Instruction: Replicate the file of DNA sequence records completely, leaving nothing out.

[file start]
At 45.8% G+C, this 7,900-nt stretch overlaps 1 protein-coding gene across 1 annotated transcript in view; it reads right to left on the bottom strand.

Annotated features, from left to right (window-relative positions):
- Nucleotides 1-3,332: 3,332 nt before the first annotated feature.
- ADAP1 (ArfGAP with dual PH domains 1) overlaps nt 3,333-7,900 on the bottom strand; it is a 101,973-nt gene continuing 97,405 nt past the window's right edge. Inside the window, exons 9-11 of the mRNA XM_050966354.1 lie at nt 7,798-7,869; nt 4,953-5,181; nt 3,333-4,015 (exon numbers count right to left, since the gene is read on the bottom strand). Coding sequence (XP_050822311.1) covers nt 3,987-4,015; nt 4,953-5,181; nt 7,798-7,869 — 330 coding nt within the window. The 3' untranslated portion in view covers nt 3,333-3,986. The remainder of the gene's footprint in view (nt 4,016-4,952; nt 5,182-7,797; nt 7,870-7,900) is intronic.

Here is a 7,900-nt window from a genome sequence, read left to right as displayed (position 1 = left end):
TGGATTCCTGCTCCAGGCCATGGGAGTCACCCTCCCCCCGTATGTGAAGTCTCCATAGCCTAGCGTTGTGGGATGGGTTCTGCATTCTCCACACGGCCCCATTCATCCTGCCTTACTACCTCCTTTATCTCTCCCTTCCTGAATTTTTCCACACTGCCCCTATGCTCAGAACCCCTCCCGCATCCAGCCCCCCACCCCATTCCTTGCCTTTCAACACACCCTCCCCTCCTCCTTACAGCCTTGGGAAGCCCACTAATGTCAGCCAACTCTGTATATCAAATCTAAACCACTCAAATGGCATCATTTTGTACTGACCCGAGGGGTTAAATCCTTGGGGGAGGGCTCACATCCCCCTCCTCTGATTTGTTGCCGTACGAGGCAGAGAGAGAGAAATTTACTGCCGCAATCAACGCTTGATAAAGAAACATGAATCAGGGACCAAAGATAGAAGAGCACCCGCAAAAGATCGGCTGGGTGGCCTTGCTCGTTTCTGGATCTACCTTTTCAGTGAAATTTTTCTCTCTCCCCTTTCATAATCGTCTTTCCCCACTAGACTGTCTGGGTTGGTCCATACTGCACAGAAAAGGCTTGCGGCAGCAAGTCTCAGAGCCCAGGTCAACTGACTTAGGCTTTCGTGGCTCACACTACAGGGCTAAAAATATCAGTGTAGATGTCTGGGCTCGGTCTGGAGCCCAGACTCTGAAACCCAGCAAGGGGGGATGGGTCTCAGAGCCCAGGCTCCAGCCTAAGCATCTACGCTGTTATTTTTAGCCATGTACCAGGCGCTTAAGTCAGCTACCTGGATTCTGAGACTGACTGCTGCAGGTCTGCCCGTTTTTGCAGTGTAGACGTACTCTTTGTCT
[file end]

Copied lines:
At 45.8% G+C, this 7,900-nt stretch overlaps 1 protein-coding gene across 1 annotated transcript in view; it reads right to left on the bottom strand.

Annotated features, from left to right (window-relative positions):
- Nucleotides 1-3,332: 3,332 nt before the first annotated feature.
- ADAP1 (ArfGAP with dual PH domains 1) overlaps nt 3,333-7,900 on the bottom strand; it is a 101,973-nt gene continuing 97,405 nt past the window's right edge. Inside the window, exons 9-11 of the mRNA XM_050966354.1 lie at nt 7,798-7,869; nt 4,953-5,181; nt 3,333-4,015 (exon numbers count right to left, since the gene is read on the bottom strand). Coding sequence (XP_050822311.1) covers nt 3,987-4,015; nt 4,953-5,181; nt 7,798-7,869 — 330 coding nt within the window. The 3' untranslated portion in view covers nt 3,333-3,986. The remainder of the gene's footprint in view (nt 4,016-4,952; nt 5,182-7,797; nt 7,870-7,900) is intronic.

Here is a 7,900-nt window from a genome sequence, read left to right as displayed (position 1 = left end):
TGGATTCCTGCTCCAGGCCATGGGAGTCACCCTCCCCCCGTATGTGAAGTCTCCATAGCCTAGCGTTGTGGGATGGGTTCTGCATTCTCCACACGGCCCCATTCATCCTGCCTTACTACCTCCTTTATCTCTCCCTTCCTGAATTTTTCCACACTGCCCCTATGCTCAGAACCCCTCCCGCATCCAGCCCCCCACCCCATTCCTTGCCTTTCAACACACCCTCCCCTCCTCCTTACAGCCTTGGGAAGCCCACTAATGTCAGCCAACTCTGTATATCAAATCTAAACCACTCAAATGGCATCATTTTGTACTGACCCGAGGGGTTAAATCCTTGGGGGAGGGCTCACATCCCCCTCCTCTGATTTGTTGCCGTACGAGGCAGAGAGAGAGAAATTTACTGCCGCAATCAACGCTTGATAAAGAAACATGAATCAGGGACCAAAGATAGAAGAGCACCCGCAAAAGATCGGCTGGGTGGCCTTGCTCGTTTCTGGATCTACCTTTTCAGTGAAATTTTTCTCTCTCCCCTTTCATAATCGTCTTTCCCCACTAGACTGTCTGGGTTGGTCCATACTGCACAGAAAAGGCTTGCGGCAGCAAGTCTCAGAGCCCAGGTCAACTGACTTAGGCTTTCGTGGCTCACACTACAGGGCTAAAAATATCAGTGTAGATGTCTGGGCTCGGTCTGGAGCCCAGACTCTGAAACCCAGCAAGGGGGGATGGGTCTCAGAGCCCAGGCTCCAGCCTAAGCATCTACGCTGTTATTTTTAGCCATGTACCAGGCGCTTAAGTCAGCTACCTGGATTCTGAGACTGACTGCTGCAGGTCTGCCCGTTTTTGCAGTGTAGACGTACTCTTTGTCT